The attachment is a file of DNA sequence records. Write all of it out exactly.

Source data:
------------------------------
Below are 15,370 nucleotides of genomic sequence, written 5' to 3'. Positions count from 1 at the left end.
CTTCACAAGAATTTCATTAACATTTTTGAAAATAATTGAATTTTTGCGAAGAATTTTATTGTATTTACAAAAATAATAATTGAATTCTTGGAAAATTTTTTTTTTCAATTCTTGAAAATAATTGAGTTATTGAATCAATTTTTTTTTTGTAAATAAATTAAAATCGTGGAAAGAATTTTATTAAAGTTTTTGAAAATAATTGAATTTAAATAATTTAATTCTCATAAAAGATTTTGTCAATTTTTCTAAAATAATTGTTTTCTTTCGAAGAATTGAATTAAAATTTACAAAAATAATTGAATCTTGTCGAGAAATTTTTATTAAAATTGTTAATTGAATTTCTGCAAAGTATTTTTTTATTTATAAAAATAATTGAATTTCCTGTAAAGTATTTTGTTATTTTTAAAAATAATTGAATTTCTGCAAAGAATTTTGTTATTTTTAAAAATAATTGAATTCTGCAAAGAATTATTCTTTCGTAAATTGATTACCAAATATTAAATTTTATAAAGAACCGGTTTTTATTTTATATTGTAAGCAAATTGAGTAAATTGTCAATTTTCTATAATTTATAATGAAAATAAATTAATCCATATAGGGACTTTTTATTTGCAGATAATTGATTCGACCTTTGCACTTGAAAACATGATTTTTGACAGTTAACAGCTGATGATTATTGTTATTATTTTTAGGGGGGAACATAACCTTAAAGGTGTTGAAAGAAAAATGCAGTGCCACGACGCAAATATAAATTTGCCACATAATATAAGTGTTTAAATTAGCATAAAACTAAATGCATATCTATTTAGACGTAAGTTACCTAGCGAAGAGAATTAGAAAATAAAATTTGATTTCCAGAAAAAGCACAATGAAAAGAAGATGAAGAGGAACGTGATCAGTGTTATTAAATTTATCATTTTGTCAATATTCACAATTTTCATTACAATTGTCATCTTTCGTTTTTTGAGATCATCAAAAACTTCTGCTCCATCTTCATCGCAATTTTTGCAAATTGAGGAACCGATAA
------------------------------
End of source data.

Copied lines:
Below are 15,370 nucleotides of genomic sequence, written 5' to 3'. Positions count from 1 at the left end.
CTTCACAAGAATTTCATTAACATTTTTGAAAATAATTGAATTTTTGCGAAGAATTTTATTGTATTTACAAAAATAATAATTGAATTCTTGGAAAATTTTTTTTTTCAATTCTTGAAAATAATTGAGTTATTGAATCAATTTTTTTTTTGTAAATAAATTAAAATCGTGGAAAGAATTTTATTAAAGTTTTTGAAAATAATTGAATTTAAATAATTTAATTCTCATAAAAGATTTTGTCAATTTTTCTAAAATAATTGTTTTCTTTCGAAGAATTGAATTAAAATTTACAAAAATAATTGAATCTTGTCGAGAAATTTTTATTAAAATTGTTAATTGAATTTCTGCAAAGTATTTTTTTATTTATAAAAATAATTGAATTTCCTGTAAAGTATTTTGTTATTTTTAAAAATAATTGAATTTCTGCAAAGAATTTTGTTATTTTTAAAAATAATTGAATTCTGCAAAGAATTATTCTTTCGTAAATTGATTACCAAATATTAAATTTTATAAAGAACCGGTTTTTATTTTATATTGTAAGCAAATTGAGTAAATTGTCAATTTTCTATAATTTATAATGAAAATAAATTAATCCATATAGGGACTTTTTATTTGCAGATAATTGATTCGACCTTTGCACTTGAAAACATGATTTTTGACAGTTAACAGCTGATGATTATTGTTATTATTTTTAGGGGGGAACATAACCTTAAAGGTGTTGAAAGAAAAATGCAGTGCCACGACGCAAATATAAATTTGCCACATAATATAAGTGTTTAAATTAGCATAAAACTAAATGCATATCTATTTAGACGTAAGTTACCTAGCGAAGAGAATTAGAAAATAAAATTTGATTTCCAGAAAAAGCACAATGAAAAGAAGATGAAGAGGAACGTGATCAGTGTTATTAAATTTATCATTTTGTCAATATTCACAATTTTCATTACAATTGTCATCTTTCGTTTTTTGAGATCATCAAAAACTTCTGCTCCATCTTCATCGCAATTTTTGCAAATTGAGGAACCGATAA